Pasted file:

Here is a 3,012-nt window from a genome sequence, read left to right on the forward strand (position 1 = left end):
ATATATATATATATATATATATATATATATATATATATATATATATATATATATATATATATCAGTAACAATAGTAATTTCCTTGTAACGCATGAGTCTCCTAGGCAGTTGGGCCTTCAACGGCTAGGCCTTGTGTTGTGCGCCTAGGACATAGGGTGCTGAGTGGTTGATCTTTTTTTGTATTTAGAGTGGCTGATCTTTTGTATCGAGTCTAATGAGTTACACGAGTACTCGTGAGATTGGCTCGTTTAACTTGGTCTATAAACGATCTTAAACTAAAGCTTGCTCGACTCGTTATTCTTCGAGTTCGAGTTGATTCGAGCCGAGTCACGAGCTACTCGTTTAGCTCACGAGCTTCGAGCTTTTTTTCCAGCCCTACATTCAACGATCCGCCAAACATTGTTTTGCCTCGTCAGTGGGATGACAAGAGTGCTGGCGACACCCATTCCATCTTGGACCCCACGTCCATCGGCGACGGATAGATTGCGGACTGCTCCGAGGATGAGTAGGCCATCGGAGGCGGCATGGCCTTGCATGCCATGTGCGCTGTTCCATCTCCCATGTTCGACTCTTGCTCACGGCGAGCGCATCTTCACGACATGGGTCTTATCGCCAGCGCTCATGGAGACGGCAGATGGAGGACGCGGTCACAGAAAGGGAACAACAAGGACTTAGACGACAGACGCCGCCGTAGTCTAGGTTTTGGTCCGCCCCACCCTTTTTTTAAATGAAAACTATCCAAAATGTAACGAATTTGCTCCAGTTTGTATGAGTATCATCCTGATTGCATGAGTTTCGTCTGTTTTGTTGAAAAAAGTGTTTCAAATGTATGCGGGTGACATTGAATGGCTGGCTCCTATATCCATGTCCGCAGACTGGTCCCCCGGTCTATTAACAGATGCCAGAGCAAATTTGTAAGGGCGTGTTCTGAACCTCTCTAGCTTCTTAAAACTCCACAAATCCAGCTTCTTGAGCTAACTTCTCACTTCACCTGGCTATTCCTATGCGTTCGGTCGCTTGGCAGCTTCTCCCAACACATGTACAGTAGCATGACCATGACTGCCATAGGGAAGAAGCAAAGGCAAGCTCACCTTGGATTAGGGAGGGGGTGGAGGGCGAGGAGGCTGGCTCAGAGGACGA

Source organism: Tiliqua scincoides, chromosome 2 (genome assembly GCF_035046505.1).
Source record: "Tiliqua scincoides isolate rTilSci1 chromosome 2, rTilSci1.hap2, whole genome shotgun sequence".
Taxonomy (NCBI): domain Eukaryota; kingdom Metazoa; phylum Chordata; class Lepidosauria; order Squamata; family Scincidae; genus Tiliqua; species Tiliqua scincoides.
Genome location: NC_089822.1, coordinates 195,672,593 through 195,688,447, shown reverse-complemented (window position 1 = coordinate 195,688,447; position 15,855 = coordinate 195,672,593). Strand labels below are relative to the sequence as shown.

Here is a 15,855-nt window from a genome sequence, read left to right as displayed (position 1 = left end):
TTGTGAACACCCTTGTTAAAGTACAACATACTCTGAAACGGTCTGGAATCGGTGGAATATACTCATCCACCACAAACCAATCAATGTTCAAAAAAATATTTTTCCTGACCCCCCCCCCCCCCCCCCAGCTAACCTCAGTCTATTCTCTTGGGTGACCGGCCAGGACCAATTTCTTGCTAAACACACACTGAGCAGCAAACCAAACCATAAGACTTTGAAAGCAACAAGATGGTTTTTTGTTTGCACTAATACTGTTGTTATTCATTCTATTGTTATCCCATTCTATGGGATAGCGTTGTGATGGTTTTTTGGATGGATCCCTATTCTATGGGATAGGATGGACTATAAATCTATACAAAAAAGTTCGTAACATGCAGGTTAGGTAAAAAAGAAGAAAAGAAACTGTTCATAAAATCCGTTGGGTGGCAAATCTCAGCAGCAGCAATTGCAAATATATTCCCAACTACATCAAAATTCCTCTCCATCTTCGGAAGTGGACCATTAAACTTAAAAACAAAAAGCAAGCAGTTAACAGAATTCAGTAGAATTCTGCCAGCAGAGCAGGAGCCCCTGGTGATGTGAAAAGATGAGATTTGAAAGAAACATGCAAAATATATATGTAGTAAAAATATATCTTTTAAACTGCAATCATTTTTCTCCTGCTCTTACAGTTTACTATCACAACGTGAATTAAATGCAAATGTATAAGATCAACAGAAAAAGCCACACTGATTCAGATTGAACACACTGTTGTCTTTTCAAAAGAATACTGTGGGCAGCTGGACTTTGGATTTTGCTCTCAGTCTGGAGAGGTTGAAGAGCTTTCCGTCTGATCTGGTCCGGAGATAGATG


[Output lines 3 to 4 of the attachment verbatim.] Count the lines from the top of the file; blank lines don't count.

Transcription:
Source organism: Tiliqua scincoides, chromosome 2 (genome assembly GCF_035046505.1).
Source record: "Tiliqua scincoides isolate rTilSci1 chromosome 2, rTilSci1.hap2, whole genome shotgun sequence".